The Evidence Blog

Comments and observations, puzzles and conundrums, about the process of writing a novel and creating an animated movie: contrasting an ancient, analog procedure (writing with a pen in a paper notebook) with a modern digital process (creating animated and live images on a computer notebook)...both done at the same time, the same story, same creatures, same author--but with differences that confront and confuse, growl and grimace, enlighten and obfuscate....


Wednesday, November 23, 2011


I've added a new location to the Lost Cities section--some ruined buildings, littered with fallen bricks, telephone poles leaning dangerously. Here's one of the images, with Nemesis in the foreground and Enoja in the distance. Check out the other images here:

Wednesday, October 5, 2011

A Redesigned Website

I've gone over the Evidence website, and redesigned the pages. If you havent looked at it for a while, youll find new photos and videos--I actually seem to be making progress. In particular check these links out--

Ophelia, a photo album of the second guide

Nemesis: a video of the first guide

Young John: A Photo Album

Tuesday, March 29, 2011


I've finally finished formatting and illustrating another of my novels, this one the more recently written Orifice. It was an attempt to rather slide into an opening--thus an orifice--leading into another world, a place full of erotic mystery. This, of course, is what I am trying to do with Evidence of a Lost City--and arguably what I've tried to do with all my novels, whether I was conscious of it or not. Below is one of the illustrations for the e-book. It's available at Amazon and Barnes and Noble, along with three others...

Wednesday, February 23, 2011


After a rather lengthy pause, I'm working again on the movie of Evidence: an interview, this time, with one of the wraiths--the guide I call Enoja. So far I have about a 45 second sequence: she raps at a door, enters a room, sits. Now I begin the interrogation. There will be three interviews, I believe, which will start three different sections of the movie. First is Enoja, the Dancer; then there will be Ophelia, the Actress; and finally Dolorous, the Whore. I'll be using Mimic to synchronize the voice-to-lip movement. When I have some more put together, I'll post a video here.....

Monday, February 14, 2011


We watched The Black Swan last night. Terribly disappointing. Natalie Portman's acting ranged all the way from histrionic to very histrionic. Vincent Cassel, in a kind of Balanchine-type role, had all the charisma of a wet Russian. Mila Kunis reminded me of Lindsey Lohan on Rohypnol. Of course this couild have been the fault of the director, Darren Aronofsky, who may have an eye for visual imagery but it seems only the most superficial grasp of character and plot. Ms Portman's descent into madness is a journey into the depths of cliche. I enjoyed the first couple of minutes, for its visual poetry, and thought Portman's dance, at the end, as the black swan, had some real power. The production values are terrific, of course, like most big budget American films, good lighting, clever use of mirrored images, but that isnt enough to carry the movie.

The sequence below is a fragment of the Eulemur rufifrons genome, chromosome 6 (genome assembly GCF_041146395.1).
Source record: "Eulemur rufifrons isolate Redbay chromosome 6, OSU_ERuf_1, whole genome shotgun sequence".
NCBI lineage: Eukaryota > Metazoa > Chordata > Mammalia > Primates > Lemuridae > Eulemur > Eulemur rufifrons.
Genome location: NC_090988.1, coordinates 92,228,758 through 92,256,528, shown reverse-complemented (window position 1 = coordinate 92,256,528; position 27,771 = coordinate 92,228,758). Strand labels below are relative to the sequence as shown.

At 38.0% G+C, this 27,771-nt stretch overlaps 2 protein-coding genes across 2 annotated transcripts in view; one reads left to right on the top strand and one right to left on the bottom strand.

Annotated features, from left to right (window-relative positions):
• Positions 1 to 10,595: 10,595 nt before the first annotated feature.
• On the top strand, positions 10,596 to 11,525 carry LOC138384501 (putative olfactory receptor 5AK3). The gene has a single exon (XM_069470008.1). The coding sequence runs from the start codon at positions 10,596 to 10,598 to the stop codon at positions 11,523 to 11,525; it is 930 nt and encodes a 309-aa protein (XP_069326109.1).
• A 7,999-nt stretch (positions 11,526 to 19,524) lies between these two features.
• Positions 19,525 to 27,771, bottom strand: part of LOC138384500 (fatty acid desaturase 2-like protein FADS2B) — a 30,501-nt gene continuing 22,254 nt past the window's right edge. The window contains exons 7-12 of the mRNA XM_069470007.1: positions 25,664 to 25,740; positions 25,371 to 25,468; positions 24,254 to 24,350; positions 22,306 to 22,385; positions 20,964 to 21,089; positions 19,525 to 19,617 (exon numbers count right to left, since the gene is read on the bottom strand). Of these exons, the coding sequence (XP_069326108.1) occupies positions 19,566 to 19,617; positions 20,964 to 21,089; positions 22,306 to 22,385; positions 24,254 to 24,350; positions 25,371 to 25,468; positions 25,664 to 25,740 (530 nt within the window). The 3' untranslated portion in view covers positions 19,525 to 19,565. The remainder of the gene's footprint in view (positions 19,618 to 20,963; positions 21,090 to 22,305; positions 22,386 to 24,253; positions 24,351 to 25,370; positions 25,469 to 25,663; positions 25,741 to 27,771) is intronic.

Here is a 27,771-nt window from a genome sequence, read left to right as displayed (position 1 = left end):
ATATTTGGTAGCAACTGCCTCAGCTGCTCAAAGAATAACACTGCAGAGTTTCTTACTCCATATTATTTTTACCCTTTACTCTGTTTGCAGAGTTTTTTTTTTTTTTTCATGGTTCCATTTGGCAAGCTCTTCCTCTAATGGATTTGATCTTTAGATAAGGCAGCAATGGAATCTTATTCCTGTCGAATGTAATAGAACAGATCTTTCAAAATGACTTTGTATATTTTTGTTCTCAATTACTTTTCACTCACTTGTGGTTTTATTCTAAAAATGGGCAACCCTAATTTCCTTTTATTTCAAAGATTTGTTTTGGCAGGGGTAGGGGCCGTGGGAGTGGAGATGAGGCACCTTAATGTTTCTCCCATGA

I was particularly interested in seeing the movie because of its relevence to Evidence. In Evidence, a man--young John--descends into the underworld/dreamworld, and one of his guides, whom I call Enoja, is a dancer. But I found no inspiration in this black swan, except in the sense of what I wish to avoid...

Monday, January 10, 2011


Part of what I am doing here is creating a "muse"--taking one of the digital Poser/Daz figures and focusing my creative energy on her. I've done this all my life with "real" women, of course. Mostly they were women I knew only slightly, or indeed not at all, just someone I saw in passing—for instance, an elegant lady crossing a street or sitting in a cafe, a woman with a kind of erotic pizzazz, a way of walking, a sense of subterranean sexuality stirring within her. Such a figure seems to provide a kind of open doorway: I enter, and discover my novel. The couple times I tried this with a girlfriend, however, did not work, perhaps because reality tends to intervene. Novels—however rooted they are in the real world—are fantasies. They are creations. If a muse says “No!”—No, I wont wear those shoes, No, I don’t have time for this, or No, I don’t have to cater to your sexual/artistic fantasies—then the doorway she offers slams shut. It is much safer to use a woman with whom I have no contact: I can thus imagine whatever I wish. But as I age, there seems fewer and fewer of these women-muses, and those I do find seem less powerful, less profound: they last for a chapter or two, and then dry up. I’ll write more about this later. But if this dynamic—using real women—has become undependable, why not try to use a truly imaginary woman? Why bother with reality at all?

One of the characters I am using in the movie version of Evidence I call “Enoja,” which is Spanish for “Anger.” She is a rather feral creature. I think of her as a “guide,” a sort of Beatrice to my Dante. I expect to use three or four of these guides, who are characters in the movie, to help me. To emphasize their individuality—to help make them “real” in their particular imaginary way—I am experimenting with their looks, their clothes, their manner. I am also using them in my other work. I’ve recently finished the e-book version of Mofa, for instance, my second novel; and I used Enoja to illustrate it. I also used a variation of her for Orphe, which is also an e-book, and am using still another variation for Orifice, which will be my next publication. This is a kind of exploration of Enoja as Muse. This exploration seems to be working. Ideas, images, possibilities are coalescing around her in my subconscious. I am curious to see where she will lead me.